If you have any questions in regards to the above, please do not hesitate to contact our offices so that we may explain the amendments to the provisions of the Code in more detail. Our address is:
Fiddler González & Rodríguez, P.S.C., P.O. Box 363507, San Juan, PR 00936-3507. Our fax (787) 759-3108.
We welcome your questions and comments.
José J. Santiago
Carlos A. Padilla
Antonio L. García
In a decision with wide-ranging implications, on June 26, 2013 the Supreme Court found Section 3 of the 1996 Defense of Marriage Act ("DOMA") unconstitutional, US v. Windsor. Section 3 of DOMA provided that in determining the meaning of any federal law or regulation the word 'marriage' meant only a legal union between one man and one woman as husband and wife, and the word 'spouse' referred only to a person of the opposite sex who is a husband or a wife. Section 2 of DOMA provides that no State, territory, or possession of the United States will be required to recognize same sex marriage under the laws of another State, territory or possession. This Section is not affected by the Windsor decision, but it also faces legal challenges.
The plaintiff, Edith Windsor was married in Toronto to Thea Spyer. The marriage was recognized by the State of New York where they resided. However, when Spyer died, the Internal Revenue Service denied Windsor use of a spousal estate tax exception on the ground that, under DOMA, the federal government did not recognize same-sex marriages for the purpose of federal benefits. Windsor challenged this determination and sought a refund of the federal estate tax alleging that DOMA's Section 3 is unconstitutional under the equal protection clause of the Fifth Amendment.
The Supreme Court held that DOMA is unconstitutional as a deprivation of the equal liberty of persons that is protected by the Fifth Amendment. The Court pointed out that by history and tradition the definition and regulation of marriage has been left within the authority and realm of the separate States. In this case, the State of New York had chosen to recognize same-sex marriages. The Court held that by seeking to injure the very class New York seeks to protect (married same-sex couples), DOMA violates basic due process and equal protection principles applicable to the Federal Government.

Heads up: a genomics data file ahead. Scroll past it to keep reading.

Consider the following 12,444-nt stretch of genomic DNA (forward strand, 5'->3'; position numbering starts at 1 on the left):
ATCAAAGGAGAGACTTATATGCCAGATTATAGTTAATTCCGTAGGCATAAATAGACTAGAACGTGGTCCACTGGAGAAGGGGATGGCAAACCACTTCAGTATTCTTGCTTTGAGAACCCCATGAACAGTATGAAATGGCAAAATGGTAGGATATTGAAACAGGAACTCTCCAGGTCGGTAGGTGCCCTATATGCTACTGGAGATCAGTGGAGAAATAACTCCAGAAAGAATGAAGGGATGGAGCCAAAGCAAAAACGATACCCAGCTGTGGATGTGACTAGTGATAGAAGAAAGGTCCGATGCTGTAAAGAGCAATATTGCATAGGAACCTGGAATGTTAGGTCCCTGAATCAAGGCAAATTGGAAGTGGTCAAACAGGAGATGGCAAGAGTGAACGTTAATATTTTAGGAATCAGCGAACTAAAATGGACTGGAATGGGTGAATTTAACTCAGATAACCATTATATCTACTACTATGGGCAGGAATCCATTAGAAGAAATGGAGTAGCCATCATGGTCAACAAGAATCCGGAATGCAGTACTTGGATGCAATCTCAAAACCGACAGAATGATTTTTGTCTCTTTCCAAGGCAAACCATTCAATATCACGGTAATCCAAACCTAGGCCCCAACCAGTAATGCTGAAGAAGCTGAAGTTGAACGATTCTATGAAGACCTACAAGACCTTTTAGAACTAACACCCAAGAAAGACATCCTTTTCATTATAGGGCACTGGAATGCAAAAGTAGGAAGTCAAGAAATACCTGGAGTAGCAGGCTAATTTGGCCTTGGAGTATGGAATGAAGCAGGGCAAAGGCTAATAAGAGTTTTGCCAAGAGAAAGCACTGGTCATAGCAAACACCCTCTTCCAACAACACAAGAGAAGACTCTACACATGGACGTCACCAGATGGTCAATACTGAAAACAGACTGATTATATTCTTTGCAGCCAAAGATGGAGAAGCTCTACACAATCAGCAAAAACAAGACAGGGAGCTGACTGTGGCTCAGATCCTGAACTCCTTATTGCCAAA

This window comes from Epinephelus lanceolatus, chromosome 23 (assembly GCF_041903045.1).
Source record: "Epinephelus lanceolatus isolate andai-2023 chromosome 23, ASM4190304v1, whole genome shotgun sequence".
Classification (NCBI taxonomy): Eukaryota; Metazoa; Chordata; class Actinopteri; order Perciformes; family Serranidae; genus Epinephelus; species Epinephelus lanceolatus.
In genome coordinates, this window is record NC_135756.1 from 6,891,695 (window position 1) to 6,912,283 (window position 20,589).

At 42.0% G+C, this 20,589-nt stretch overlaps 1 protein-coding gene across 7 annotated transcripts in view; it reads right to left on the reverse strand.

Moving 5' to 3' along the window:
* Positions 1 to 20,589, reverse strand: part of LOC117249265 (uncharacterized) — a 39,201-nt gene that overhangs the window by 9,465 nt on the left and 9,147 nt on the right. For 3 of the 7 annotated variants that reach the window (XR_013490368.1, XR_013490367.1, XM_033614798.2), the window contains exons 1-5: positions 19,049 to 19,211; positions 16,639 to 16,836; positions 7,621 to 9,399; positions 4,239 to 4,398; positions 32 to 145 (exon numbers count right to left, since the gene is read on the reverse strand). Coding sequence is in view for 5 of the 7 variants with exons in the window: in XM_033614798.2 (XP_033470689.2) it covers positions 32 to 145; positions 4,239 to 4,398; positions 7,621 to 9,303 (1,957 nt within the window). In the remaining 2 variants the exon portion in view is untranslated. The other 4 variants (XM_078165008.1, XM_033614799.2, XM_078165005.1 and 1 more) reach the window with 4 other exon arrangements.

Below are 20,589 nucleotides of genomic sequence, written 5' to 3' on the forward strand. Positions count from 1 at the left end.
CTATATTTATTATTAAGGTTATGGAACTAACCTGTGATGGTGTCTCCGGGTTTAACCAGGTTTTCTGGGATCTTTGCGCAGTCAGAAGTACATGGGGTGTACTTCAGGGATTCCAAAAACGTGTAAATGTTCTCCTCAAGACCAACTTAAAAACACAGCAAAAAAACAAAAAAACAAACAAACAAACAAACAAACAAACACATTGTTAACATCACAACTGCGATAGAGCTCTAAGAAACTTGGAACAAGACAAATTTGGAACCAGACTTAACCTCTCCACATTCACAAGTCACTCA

The potential impact of this decision is enormous. There are numerous federal laws in which benefits, rights, and privileges are contingent on marital status or in which marital status is a factor. From an employment point of view, these are some of the benefits that could be affected:
• Welfare benefits plans, including group health plans
• Retirement plans (ERISA)
• Benefits under the COBRA Act (continuation of health care coverage)
• Family and Medical Leave Act benefits
• Benefits under the Patient Protection and Affordable Care Act (PPACA)
• Military and Veteran Benefits.
Also, from a business immigration standpoint, legally married same-sex spouses of aliens with nonimmigrant work visas and of aliens who seek employment-based permanent residence will most likely benefit from changes brought up by this decision.
The precise impact on Puerto Rico employers can not be determined until the various federal regulatory authorities issue revised guidance or until affected federal statutes are amended. We will keep you informed of any further developments.
The Labor Law Group at Fiddler González & Rodríguez, P.S.C., will issue the FGR LABOR WATCH with information of legal issues and developments in areas of interest to our friends and clients. If you know anyone who would like to receive the FGR LABOR WATCH, please feel free to forward this newsletter. For more information about any matter raised in this Labor Watch, please contact your usual FGR labor lawyer or José A. Silva Cofresí at email@example.com.
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